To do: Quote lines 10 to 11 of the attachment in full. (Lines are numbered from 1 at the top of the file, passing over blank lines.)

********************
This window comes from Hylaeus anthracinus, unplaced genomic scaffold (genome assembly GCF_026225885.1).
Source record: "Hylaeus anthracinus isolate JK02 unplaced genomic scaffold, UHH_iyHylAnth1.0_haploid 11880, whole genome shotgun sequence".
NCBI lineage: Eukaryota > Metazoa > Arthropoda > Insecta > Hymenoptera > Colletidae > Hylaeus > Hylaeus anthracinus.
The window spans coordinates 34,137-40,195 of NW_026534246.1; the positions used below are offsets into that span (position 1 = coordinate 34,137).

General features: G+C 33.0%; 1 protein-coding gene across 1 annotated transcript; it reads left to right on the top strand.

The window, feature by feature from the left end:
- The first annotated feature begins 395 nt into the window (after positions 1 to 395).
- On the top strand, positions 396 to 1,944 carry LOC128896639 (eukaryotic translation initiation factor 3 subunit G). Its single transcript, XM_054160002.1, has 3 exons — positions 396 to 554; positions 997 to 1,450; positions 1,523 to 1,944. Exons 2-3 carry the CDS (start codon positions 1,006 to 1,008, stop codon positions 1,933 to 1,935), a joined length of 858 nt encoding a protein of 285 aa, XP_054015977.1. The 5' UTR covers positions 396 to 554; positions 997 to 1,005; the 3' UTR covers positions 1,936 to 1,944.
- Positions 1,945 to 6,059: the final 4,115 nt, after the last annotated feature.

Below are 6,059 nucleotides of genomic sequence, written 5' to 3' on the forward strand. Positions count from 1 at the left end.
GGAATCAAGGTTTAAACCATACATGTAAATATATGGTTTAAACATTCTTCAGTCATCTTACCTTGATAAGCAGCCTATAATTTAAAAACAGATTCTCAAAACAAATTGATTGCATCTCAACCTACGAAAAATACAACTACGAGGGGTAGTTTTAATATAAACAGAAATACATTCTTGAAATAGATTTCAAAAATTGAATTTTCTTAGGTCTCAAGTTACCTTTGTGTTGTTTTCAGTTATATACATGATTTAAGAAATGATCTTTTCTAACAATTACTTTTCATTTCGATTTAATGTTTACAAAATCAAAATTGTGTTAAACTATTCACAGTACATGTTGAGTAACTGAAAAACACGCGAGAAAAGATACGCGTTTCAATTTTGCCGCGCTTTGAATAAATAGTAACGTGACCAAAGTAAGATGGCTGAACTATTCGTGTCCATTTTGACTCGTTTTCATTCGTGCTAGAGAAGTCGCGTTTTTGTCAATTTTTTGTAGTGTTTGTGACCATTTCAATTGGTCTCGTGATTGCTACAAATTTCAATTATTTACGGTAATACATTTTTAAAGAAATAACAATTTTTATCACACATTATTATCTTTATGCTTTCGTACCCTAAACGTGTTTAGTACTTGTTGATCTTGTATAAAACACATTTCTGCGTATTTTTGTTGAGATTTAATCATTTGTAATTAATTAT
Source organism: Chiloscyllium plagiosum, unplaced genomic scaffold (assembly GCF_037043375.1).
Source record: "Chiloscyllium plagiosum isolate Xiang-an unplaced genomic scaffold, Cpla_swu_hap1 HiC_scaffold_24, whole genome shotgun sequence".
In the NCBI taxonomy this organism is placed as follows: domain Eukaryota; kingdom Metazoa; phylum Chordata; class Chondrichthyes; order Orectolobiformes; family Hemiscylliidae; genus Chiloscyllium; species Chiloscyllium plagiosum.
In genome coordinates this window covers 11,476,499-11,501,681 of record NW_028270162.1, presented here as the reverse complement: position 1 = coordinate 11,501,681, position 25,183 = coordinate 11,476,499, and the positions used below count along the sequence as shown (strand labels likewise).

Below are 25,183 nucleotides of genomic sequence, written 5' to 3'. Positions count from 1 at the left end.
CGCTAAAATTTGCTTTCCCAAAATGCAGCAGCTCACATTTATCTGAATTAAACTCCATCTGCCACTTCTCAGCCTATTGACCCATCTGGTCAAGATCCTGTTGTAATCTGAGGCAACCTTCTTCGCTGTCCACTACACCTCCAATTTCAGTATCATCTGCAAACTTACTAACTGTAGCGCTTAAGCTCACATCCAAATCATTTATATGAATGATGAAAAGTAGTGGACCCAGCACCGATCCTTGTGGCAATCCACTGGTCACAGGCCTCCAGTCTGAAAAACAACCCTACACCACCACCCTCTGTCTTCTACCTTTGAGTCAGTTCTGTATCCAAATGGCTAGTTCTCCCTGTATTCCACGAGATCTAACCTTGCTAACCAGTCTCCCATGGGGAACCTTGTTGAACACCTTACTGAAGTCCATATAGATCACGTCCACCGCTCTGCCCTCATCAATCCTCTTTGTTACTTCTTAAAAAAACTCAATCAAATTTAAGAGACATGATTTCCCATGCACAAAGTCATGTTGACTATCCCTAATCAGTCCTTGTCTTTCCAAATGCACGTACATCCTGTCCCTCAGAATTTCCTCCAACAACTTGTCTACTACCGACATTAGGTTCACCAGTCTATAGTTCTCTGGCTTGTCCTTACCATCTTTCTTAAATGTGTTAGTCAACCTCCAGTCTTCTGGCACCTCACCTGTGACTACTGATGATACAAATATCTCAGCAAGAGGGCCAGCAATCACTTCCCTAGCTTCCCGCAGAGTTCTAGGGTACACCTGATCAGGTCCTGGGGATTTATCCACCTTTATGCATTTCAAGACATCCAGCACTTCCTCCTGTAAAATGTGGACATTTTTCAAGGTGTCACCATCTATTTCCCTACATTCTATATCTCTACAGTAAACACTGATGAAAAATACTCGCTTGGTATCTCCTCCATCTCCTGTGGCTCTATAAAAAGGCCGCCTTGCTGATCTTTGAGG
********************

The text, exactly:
Below are 6,059 nucleotides of genomic sequence, written 5' to 3' on the forward strand. Positions count from 1 at the left end.
GGAATCAAGGTTTAAACCATACATGTAAATATATGGTTTAAACATTCTTCAGTCATCTTACCTTGATAAGCAGCCTATAATTTAAAAACAGATTCTCAAAACAAATTGATTGCATCTCAACCTACGAAAAATACAACTACGAGGGGTAGTTTTAATATAAACAGAAATACATTCTTGAAATAGATTTCAAAAATTGAATTTTCTTAGGTCTCAAGTTACCTTTGTGTTGTTTTCAGTTATATACATGATTTAAGAAATGATCTTTTCTAACAATTACTTTTCATTTCGATTTAATGTTTACAAAATCAAAATTGTGTTAAACTATTCACAGTACATGTTGAGTAACTGAAAAACACGCGAGAAAAGATACGCGTTTCAATTTTGCCGCGCTTTGAATAAATAGTAACGTGACCAAAGTAAGATGGCTGAACTATTCGTGTCCATTTTGACTCGTTTTCATTCGTGCTAGAGAAGTCGCGTTTTTGTCAATTTTTTGTAGTGTTTGTGACCATTTCAATTGGTCTCGTGATTGCTACAAATTTCAATTATTTACGGTAATACATTTTTAAAGAAATAACAATTTTTATCACACATTATTATCTTTATGCTTTCGTACCCTAAACGTGTTTAGTACTTGTTGATCTTGTATAAAACACATTTCTGCGTATTTTTGTTGAGATTTAATCATTTGTAATTAATTAT